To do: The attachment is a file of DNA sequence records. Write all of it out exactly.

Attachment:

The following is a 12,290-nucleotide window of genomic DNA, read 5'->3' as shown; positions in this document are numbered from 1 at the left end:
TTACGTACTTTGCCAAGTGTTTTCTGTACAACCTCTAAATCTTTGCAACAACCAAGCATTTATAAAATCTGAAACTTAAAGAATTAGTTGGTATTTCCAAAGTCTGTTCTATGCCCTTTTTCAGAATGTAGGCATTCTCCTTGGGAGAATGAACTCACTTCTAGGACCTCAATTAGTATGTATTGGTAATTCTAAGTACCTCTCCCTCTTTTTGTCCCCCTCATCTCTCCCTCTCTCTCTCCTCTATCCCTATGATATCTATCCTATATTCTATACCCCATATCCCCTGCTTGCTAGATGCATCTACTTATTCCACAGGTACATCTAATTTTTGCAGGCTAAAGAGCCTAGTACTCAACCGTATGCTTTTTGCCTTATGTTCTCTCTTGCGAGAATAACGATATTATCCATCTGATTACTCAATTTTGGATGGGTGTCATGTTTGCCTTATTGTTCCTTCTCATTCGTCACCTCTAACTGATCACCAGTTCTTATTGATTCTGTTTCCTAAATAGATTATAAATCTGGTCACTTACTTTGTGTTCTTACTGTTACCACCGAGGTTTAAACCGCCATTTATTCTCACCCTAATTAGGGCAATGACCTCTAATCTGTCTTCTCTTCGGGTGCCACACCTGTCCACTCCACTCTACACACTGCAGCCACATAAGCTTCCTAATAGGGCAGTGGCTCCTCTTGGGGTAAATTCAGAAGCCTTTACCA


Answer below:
The following is a 12,290-nucleotide window of genomic DNA, read 5'->3' as shown; positions in this document are numbered from 1 at the left end:
TTACGTACTTTGCCAAGTGTTTTCTGTACAACCTCTAAATCTTTGCAACAACCAAGCATTTATAAAATCTGAAACTTAAAGAATTAGTTGGTATTTCCAAAGTCTGTTCTATGCCCTTTTTCAGAATGTAGGCATTCTCCTTGGGAGAATGAACTCACTTCTAGGACCTCAATTAGTATGTATTGGTAATTCTAAGTACCTCTCCCTCTTTTTGTCCCCCTCATCTCTCCCTCTCTCTCTCCTCTATCCCTATGATATCTATCCTATATTCTATACCCCATATCCCCTGCTTGCTAGATGCATCTACTTATTCCACAGGTACATCTAATTTTTGCAGGCTAAAGAGCCTAGTACTCAACCGTATGCTTTTTGCCTTATGTTCTCTCTTGCGAGAATAACGATATTATCCATCTGATTACTCAATTTTGGATGGGTGTCATGTTTGCCTTATTGTTCCTTCTCATTCGTCACCTCTAACTGATCACCAGTTCTTATTGATTCTGTTTCCTAAATAGATTATAAATCTGGTCACTTACTTTGTGTTCTTACTGTTACCACCGAGGTTTAAACCGCCATTTATTCTCACCCTAATTAGGGCAATGACCTCTAATCTGTCTTCTCTTCGGGTGCCACACCTGTCCACTCCACTCTACACACTGCAGCCACATAAGCTTCCTAATAGGGCAGTGGCTCCTCTTGGGGTAAATTCAGAAGCCTTTACCA